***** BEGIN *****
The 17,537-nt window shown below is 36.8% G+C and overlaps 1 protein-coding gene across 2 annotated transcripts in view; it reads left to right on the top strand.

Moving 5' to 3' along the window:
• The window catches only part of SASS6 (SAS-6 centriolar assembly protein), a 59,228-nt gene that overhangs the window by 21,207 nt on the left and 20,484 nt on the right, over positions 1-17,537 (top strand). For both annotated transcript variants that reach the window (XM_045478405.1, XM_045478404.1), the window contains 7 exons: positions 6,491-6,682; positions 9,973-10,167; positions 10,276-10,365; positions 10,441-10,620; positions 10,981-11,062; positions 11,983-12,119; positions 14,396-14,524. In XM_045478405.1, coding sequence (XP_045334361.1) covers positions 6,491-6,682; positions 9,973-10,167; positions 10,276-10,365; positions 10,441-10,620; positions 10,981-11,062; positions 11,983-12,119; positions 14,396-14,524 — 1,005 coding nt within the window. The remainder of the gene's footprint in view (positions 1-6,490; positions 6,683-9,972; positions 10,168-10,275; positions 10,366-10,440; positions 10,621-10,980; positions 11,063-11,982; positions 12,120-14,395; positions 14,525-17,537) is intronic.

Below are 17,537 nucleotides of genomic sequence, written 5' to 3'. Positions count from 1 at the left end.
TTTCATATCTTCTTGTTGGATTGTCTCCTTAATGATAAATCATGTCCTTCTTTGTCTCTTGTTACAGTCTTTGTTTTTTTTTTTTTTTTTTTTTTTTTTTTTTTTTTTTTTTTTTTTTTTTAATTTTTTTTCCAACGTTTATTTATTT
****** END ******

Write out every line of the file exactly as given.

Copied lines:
The 17,537-nt window shown below is 36.8% G+C and overlaps 1 protein-coding gene across 2 annotated transcripts in view; it reads left to right on the top strand.

Moving 5' to 3' along the window:
• The window catches only part of SASS6 (SAS-6 centriolar assembly protein), a 59,228-nt gene that overhangs the window by 21,207 nt on the left and 20,484 nt on the right, over positions 1-17,537 (top strand). For both annotated transcript variants that reach the window (XM_045478405.1, XM_045478404.1), the window contains 7 exons: positions 6,491-6,682; positions 9,973-10,167; positions 10,276-10,365; positions 10,441-10,620; positions 10,981-11,062; positions 11,983-12,119; positions 14,396-14,524. In XM_045478405.1, coding sequence (XP_045334361.1) covers positions 6,491-6,682; positions 9,973-10,167; positions 10,276-10,365; positions 10,441-10,620; positions 10,981-11,062; positions 11,983-12,119; positions 14,396-14,524 — 1,005 coding nt within the window. The remainder of the gene's footprint in view (positions 1-6,490; positions 6,683-9,972; positions 10,168-10,275; positions 10,366-10,440; positions 10,621-10,980; positions 11,063-11,982; positions 12,120-14,395; positions 14,525-17,537) is intronic.

Below are 17,537 nucleotides of genomic sequence, written 5' to 3'. Positions count from 1 at the left end.
TTTCATATCTTCTTGTTGGATTGTCTCCTTAATGATAAATCATGTCCTTCTTTGTCTCTTGTTACAGTCTTTGTTTTTTTTTTTTTTTTTTTTTTTTTTTTTTTTTTTTTTTTTTTTTTTTAATTTTTTTTCCAACGTTTATTTATTT